Dec. 22, 2011 update: Speaking in Washington, the foreign minister of Cyprus, Erato Kozakou-Marcoullis, noted that "Mr. Erdoğan sees no contradiction in pontificating from the UN General Assembly podium on the failure of Israel to abide by UN resolutions, while Turkey is in violation of numerous mandatory UN Security Council resolutions in Cyprus."
Oct. 31, 2012 update: Arsen Ostrovsky, previously of Hudson Institute and EYEontheUN.org, notes in " Erdoğan, Sovereignty, and Israel" the contrast in Erdoğan's policies toward Syria and Gaza:
In the past week, the government of Turkey – understandably – launched military action against Syria in response to mortar fire by the Assad regime, which killed five Turkish civilians in the town of Akcakale. In retrospect, this represents an opportune time for Turkish Prime Minister Recep Erdoğan to consider apologizing to Israel for some of his vitriolic attacks against the Jewish state following their response against Hamas rocket fire from Gaza in late 2008.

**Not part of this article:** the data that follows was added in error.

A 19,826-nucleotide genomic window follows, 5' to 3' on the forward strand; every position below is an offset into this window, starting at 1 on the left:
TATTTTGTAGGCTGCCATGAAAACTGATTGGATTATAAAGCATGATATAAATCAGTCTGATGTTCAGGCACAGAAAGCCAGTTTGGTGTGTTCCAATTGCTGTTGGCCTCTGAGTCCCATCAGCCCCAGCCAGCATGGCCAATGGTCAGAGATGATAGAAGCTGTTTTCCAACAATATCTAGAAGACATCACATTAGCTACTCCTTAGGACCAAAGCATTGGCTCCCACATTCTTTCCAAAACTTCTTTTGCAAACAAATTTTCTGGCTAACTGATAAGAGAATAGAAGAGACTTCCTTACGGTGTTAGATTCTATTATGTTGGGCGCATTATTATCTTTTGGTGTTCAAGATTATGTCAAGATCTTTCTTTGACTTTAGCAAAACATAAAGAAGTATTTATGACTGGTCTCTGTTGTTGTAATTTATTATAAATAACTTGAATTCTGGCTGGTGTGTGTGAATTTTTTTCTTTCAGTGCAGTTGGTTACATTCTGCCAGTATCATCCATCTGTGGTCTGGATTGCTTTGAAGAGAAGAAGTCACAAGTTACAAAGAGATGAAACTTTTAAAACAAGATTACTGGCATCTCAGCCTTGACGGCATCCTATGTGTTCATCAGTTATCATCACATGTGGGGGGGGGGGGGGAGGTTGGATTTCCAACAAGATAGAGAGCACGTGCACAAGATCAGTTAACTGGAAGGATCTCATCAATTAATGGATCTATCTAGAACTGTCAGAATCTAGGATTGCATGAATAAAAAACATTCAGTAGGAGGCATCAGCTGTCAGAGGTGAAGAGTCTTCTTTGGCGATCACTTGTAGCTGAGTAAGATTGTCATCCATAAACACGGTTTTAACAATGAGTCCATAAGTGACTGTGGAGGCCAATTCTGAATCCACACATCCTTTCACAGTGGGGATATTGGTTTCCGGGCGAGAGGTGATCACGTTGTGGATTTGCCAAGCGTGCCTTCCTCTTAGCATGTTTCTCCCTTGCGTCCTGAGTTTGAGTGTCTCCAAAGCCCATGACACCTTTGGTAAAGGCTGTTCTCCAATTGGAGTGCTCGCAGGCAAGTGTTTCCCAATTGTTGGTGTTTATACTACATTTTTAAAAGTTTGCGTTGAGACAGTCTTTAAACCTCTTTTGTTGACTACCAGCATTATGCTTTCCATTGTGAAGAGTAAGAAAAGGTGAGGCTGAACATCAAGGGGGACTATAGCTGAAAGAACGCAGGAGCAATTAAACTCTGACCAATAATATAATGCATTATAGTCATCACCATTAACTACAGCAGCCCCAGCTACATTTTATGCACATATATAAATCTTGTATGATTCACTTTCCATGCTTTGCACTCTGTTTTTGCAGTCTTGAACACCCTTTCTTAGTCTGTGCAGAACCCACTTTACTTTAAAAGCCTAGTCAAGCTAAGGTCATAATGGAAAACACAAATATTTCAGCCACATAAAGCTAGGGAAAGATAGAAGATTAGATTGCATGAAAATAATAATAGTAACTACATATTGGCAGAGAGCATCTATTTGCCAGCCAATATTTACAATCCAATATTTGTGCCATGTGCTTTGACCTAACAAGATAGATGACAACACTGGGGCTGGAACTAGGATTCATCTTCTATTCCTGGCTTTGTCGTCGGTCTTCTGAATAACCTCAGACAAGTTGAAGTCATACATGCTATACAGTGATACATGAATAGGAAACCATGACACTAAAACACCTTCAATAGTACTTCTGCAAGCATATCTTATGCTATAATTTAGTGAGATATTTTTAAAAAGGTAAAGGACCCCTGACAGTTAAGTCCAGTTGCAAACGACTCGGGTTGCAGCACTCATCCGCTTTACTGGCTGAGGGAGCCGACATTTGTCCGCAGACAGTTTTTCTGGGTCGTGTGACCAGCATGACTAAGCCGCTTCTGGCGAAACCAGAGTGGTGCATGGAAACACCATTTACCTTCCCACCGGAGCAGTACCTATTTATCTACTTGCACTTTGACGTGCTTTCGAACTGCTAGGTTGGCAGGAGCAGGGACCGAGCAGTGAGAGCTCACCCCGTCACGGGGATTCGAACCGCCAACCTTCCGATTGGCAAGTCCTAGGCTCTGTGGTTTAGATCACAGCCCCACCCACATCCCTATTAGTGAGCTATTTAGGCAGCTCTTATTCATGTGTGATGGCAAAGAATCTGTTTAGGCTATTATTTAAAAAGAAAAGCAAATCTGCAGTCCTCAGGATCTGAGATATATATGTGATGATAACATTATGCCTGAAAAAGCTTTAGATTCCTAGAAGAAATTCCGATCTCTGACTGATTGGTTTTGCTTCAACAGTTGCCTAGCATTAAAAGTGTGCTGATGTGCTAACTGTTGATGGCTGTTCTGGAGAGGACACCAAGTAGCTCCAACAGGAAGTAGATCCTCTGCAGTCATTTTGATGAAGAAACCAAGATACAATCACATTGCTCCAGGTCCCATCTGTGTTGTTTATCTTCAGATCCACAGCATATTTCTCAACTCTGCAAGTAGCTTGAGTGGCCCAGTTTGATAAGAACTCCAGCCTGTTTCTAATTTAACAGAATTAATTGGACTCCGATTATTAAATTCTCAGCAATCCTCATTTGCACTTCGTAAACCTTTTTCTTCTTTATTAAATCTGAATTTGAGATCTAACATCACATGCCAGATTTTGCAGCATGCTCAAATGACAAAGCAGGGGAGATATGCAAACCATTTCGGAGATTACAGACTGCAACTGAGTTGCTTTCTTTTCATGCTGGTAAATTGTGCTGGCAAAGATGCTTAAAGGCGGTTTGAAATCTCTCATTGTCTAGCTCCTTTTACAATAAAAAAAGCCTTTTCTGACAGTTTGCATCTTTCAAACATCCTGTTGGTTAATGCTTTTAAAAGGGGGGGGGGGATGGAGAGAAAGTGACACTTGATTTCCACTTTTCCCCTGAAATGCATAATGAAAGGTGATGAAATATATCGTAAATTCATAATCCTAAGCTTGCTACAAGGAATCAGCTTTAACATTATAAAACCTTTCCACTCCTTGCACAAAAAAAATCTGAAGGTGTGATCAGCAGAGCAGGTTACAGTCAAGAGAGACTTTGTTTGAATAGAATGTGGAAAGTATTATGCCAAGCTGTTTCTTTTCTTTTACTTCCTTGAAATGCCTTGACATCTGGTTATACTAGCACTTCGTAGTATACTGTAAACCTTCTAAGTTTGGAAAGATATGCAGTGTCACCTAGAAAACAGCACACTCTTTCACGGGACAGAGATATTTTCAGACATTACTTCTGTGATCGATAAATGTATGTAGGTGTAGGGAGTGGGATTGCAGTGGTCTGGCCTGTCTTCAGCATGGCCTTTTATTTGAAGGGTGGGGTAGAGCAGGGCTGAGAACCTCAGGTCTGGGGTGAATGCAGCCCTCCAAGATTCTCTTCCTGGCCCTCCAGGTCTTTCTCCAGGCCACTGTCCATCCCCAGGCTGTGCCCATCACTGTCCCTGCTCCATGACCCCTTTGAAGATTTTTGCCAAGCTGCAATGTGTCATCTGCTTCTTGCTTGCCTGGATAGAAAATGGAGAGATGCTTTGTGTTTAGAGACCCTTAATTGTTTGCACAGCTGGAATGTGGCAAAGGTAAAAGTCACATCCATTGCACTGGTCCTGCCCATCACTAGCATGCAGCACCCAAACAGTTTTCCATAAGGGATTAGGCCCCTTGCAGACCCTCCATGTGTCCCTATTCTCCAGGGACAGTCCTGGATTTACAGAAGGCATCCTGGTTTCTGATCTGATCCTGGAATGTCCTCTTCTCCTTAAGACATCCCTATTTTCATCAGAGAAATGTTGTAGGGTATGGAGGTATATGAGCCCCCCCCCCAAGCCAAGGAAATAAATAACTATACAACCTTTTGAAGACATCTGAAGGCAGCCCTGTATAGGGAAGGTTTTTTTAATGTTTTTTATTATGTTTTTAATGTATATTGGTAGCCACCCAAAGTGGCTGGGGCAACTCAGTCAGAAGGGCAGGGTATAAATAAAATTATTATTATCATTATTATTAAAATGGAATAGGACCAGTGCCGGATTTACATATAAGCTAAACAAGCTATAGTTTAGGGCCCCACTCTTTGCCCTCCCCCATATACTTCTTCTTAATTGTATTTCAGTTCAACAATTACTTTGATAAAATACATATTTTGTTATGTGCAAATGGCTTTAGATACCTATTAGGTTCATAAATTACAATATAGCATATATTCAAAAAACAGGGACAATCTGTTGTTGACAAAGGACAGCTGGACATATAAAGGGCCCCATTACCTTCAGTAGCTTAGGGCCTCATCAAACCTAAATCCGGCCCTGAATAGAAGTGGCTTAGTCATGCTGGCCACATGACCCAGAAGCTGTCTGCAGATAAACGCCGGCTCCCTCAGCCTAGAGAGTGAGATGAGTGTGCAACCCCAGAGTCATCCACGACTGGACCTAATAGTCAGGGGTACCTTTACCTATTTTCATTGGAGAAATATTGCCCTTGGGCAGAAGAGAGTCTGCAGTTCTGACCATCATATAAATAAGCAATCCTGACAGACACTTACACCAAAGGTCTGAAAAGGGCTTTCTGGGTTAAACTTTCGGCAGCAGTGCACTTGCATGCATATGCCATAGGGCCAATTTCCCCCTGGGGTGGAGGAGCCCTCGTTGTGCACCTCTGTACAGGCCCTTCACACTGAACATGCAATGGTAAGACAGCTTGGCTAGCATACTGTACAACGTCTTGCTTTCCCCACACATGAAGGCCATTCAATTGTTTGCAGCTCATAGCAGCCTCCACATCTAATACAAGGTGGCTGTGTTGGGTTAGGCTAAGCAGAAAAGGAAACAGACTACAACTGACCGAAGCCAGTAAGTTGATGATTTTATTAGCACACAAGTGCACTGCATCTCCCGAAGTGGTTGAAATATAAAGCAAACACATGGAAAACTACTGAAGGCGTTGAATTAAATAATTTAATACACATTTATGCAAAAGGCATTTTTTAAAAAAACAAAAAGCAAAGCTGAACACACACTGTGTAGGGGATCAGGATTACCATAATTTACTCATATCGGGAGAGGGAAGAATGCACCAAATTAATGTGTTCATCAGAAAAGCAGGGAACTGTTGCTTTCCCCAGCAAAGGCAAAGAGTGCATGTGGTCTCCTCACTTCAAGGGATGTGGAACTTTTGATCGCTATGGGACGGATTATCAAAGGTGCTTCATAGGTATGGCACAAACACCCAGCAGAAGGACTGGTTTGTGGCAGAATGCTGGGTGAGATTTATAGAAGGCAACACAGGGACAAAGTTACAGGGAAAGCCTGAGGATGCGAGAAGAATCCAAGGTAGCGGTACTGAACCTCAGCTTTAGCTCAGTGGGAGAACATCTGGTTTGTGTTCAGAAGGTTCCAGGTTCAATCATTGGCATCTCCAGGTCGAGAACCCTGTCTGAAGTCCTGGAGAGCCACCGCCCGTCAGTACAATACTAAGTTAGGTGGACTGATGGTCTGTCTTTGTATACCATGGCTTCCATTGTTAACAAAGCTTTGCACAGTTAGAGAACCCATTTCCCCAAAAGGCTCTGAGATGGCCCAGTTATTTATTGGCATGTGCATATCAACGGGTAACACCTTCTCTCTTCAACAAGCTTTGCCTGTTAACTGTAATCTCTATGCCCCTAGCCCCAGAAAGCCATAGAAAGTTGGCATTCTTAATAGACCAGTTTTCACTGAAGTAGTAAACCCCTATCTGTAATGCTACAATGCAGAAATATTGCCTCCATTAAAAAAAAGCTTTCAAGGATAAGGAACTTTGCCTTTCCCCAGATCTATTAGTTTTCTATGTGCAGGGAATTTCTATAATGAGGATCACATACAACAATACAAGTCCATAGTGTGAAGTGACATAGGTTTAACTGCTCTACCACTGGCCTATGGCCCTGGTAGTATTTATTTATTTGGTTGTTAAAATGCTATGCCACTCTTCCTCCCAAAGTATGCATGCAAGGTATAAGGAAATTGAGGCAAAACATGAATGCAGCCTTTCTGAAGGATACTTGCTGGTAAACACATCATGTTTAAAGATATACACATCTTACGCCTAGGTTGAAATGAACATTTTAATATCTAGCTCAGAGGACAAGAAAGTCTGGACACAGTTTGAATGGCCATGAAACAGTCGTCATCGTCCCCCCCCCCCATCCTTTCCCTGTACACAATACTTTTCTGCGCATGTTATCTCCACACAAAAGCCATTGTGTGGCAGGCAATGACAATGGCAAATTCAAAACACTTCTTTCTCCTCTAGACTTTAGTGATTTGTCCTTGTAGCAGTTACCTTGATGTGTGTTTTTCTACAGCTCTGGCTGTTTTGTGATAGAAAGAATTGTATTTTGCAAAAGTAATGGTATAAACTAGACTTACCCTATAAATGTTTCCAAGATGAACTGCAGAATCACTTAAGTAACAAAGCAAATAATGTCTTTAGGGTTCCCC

Responding to Syria's unprovoked attack against Turkey, Erdoğan said "Turkey is a country which is capable of protecting its people and borders. No one should attempt to test our determination on the issue." Further, in tabling his motion in Parliament on October 4th, seeking approval for military action, Erdoğan added: "This situation has reached a stage that poses serious threats and risks to our national security. Therefore, the need has developed to act rapidly and to take the necessary precautions against additional risks and threats that may be directed against our country." …
Erdoğan's decision to send Turkish troops into Syria came after a single mortar attack, which the Syrian authorities claim was accidental, but nonetheless killed five Turkish citizens.
Yet, Israel endured something in the vicinity of 8,000-plus rockets, and many more causalities from Gaza, before retaliating against Hamas in Operation 'Cast Lead' in December 2008. Rocket and mortar fire still continues from the Gaza strip today.